Even though it’s still cool in the mornings, Spring is in full swing! That means a lot of different things; the birds are chirping more and more, half of us can hardly breathe due to allergies, and all the insects and other critters are all moving about working on mating rituals and the like. We’ve talked about this before with carpenter ants specifically, but one of the mating rituals that can really become a nuisance to us and our property is swarming termites. Seeing a swarm near your home could indicate that there are termites present at your property.
In early Spring, colonies of subterranean termites that are healthy enough to produce reproductive members do so in preparation of their mating season. These “winged” members of the colony all take to the sky (or your living room) looking for suitable mates from other colonies that have also taken to the sky. They meet in the air, break off their wings, mate, then find a new home to start a colony. Certain conditions will trigger this annual event, and we’ve already received a bunch of calls to prove that it’s already happening this year.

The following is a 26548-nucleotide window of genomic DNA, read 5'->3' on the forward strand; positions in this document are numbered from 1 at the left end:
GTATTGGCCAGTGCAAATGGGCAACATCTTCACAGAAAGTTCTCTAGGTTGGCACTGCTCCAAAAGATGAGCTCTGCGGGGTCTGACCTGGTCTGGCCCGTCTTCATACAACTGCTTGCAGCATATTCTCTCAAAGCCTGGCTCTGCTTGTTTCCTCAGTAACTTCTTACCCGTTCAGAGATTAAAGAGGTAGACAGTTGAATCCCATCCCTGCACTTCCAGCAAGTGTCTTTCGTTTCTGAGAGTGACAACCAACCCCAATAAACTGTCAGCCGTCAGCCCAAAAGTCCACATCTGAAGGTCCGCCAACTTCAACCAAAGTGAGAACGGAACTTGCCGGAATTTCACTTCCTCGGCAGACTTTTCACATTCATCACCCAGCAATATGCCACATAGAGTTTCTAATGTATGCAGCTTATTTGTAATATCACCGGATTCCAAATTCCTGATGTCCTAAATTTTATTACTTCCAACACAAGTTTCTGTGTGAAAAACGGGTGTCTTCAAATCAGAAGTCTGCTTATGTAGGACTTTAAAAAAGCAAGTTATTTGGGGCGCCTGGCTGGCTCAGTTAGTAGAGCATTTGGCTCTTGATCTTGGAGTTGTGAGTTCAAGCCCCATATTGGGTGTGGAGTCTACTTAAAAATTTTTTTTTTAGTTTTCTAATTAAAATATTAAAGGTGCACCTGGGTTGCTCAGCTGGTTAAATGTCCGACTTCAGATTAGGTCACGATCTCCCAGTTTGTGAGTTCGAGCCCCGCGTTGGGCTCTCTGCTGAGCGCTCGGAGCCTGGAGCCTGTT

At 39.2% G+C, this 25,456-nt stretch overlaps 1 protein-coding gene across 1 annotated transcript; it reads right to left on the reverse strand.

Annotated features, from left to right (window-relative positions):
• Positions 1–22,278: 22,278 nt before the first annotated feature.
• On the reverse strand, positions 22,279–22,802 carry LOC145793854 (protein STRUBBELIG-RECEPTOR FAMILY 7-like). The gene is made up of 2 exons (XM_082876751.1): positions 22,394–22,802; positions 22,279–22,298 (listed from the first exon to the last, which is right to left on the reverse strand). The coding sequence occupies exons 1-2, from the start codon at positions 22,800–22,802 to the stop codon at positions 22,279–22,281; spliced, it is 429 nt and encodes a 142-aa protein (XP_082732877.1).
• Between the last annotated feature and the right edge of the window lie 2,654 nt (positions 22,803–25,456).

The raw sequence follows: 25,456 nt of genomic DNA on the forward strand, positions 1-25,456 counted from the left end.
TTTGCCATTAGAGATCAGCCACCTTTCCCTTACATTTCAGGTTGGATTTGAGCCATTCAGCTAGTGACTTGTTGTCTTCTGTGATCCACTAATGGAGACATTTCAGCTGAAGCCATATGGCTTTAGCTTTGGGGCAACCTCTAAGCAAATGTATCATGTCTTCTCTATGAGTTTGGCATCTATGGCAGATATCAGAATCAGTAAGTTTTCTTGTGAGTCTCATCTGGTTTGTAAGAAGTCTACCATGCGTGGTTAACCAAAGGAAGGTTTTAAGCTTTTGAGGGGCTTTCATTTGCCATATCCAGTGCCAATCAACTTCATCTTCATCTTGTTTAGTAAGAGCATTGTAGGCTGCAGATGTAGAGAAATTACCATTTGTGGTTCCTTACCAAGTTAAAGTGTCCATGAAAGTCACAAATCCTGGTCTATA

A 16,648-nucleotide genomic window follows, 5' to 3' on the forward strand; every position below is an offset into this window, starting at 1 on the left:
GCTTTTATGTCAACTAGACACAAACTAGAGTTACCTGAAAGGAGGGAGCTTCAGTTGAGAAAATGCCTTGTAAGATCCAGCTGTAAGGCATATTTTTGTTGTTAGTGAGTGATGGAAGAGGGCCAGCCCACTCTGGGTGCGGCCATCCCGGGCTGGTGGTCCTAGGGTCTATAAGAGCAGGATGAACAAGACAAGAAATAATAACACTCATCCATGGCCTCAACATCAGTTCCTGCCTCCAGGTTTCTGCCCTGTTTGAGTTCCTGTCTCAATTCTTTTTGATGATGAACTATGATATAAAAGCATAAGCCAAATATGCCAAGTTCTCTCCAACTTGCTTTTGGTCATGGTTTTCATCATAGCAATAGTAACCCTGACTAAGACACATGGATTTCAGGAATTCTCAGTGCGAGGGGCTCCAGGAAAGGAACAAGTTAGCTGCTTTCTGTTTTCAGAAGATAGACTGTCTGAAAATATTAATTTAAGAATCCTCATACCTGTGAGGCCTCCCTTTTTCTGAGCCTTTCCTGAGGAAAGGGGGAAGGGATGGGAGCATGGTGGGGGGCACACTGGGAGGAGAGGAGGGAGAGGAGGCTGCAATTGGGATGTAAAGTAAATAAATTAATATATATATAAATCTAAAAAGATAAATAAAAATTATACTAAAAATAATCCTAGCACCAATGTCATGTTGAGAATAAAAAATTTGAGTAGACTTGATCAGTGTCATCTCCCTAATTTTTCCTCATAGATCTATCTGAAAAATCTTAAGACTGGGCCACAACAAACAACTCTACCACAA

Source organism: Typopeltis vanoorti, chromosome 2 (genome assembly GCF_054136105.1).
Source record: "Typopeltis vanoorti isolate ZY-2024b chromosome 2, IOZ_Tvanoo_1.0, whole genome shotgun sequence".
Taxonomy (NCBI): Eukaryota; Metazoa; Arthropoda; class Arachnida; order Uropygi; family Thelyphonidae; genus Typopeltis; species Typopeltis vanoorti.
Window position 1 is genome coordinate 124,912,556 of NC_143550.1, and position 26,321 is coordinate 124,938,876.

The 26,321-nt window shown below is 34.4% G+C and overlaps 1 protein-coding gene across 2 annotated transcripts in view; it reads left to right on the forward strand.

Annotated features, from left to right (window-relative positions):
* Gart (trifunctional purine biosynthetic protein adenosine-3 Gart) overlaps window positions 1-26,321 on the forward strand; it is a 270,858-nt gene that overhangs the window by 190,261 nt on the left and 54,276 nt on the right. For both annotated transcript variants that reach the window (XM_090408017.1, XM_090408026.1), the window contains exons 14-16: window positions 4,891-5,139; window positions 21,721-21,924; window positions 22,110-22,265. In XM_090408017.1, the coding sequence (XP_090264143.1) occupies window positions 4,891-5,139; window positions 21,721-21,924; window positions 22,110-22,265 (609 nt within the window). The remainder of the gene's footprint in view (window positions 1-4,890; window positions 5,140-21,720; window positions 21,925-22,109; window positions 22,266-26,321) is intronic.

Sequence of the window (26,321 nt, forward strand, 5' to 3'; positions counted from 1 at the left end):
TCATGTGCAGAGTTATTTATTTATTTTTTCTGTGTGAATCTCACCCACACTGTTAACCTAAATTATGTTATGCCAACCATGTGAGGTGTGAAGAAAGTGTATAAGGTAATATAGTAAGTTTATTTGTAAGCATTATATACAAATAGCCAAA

Subterranean termites can be found throughout most of the country, but are heavily concentrated in the Southeast. It can be quite intimidating to witness one of their swarms as they could number in the thousands. Different species of termites, like Formosan termites, swarm later in the year and will swarm at night. Subterranean termites swarm during the day and the swarmers are essentially harmless, unless they find a mate and start a new colony…then you’re obviously talking about some potential damage. It’s estimated by the National Pest Management Association that termites cause over $5 billion in damages per year in the United States alone.
If you believe you’ve seen swarming termites around your house, the best thing to do is call a proper professional for an inspection. There are ways to identify termites and differentiate them from flying ants, but unless you’re experienced enough and confident in your identification skills, it’s best to leave it to a professional pest management company. If an infestation is found, typically the cost of an inspection will be backed out of any treatment costs that you may incur. The picture to the right shows an ant on the left and two termites on the right. You can see differences in their body shape, the color and shape of their wings, antenna, and more.
You can always call Venus Pest Company with any questions about swarming termites and termite control.